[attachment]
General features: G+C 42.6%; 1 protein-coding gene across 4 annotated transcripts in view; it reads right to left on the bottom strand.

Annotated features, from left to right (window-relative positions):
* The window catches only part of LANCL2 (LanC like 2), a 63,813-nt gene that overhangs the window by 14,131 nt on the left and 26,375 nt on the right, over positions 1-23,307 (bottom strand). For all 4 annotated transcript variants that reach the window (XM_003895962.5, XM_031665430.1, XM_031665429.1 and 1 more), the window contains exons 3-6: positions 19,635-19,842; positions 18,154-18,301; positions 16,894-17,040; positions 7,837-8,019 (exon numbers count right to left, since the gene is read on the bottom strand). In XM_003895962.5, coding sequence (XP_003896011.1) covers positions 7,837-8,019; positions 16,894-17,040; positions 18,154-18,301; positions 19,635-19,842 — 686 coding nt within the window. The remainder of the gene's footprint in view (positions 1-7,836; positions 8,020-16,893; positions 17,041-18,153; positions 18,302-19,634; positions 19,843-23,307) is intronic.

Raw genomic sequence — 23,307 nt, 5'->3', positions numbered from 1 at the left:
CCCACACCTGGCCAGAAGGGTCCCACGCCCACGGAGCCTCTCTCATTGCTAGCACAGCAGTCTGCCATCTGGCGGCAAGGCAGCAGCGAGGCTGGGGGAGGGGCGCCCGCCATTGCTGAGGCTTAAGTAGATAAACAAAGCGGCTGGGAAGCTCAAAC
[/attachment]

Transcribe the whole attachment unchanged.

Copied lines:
General features: G+C 42.6%; 1 protein-coding gene across 4 annotated transcripts in view; it reads right to left on the bottom strand.

Annotated features, from left to right (window-relative positions):
* The window catches only part of LANCL2 (LanC like 2), a 63,813-nt gene that overhangs the window by 14,131 nt on the left and 26,375 nt on the right, over positions 1-23,307 (bottom strand). For all 4 annotated transcript variants that reach the window (XM_003895962.5, XM_031665430.1, XM_031665429.1 and 1 more), the window contains exons 3-6: positions 19,635-19,842; positions 18,154-18,301; positions 16,894-17,040; positions 7,837-8,019 (exon numbers count right to left, since the gene is read on the bottom strand). In XM_003895962.5, coding sequence (XP_003896011.1) covers positions 7,837-8,019; positions 16,894-17,040; positions 18,154-18,301; positions 19,635-19,842 — 686 coding nt within the window. The remainder of the gene's footprint in view (positions 1-7,836; positions 8,020-16,893; positions 17,041-18,153; positions 18,302-19,634; positions 19,843-23,307) is intronic.

Raw genomic sequence — 23,307 nt, 5'->3', positions numbered from 1 at the left:
CCCACACCTGGCCAGAAGGGTCCCACGCCCACGGAGCCTCTCTCATTGCTAGCACAGCAGTCTGCCATCTGGCGGCAAGGCAGCAGCGAGGCTGGGGGAGGGGCGCCCGCCATTGCTGAGGCTTAAGTAGATAAACAAAGCGGCTGGGAAGCTCAAAC